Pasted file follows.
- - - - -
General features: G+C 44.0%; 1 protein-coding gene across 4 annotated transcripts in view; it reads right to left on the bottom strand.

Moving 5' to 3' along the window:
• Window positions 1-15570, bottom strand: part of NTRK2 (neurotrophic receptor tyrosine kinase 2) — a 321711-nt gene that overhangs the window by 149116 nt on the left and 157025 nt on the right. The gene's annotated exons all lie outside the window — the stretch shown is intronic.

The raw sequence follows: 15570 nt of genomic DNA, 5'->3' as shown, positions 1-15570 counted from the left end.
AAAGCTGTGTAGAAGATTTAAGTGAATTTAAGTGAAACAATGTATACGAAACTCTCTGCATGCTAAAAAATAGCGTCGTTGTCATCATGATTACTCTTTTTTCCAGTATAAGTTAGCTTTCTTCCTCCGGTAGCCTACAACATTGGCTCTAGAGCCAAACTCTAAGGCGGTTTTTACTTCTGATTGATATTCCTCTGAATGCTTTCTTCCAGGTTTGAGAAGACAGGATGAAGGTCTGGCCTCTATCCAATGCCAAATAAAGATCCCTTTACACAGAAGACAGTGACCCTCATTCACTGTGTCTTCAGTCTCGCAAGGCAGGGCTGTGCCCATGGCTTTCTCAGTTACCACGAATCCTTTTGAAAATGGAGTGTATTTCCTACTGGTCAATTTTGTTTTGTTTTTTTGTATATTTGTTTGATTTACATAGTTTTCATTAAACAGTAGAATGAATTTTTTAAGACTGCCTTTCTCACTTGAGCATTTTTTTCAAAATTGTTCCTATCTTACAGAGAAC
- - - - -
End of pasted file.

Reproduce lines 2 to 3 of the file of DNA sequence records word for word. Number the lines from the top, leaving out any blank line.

Moving 5' to 3' along the window:
• Window positions 1-15570, bottom strand: part of NTRK2 (neurotrophic receptor tyrosine kinase 2) — a 321711-nt gene that overhangs the window by 149116 nt on the left and 157025 nt on the right. The gene's annotated exons all lie outside the window — the stretch shown is intronic.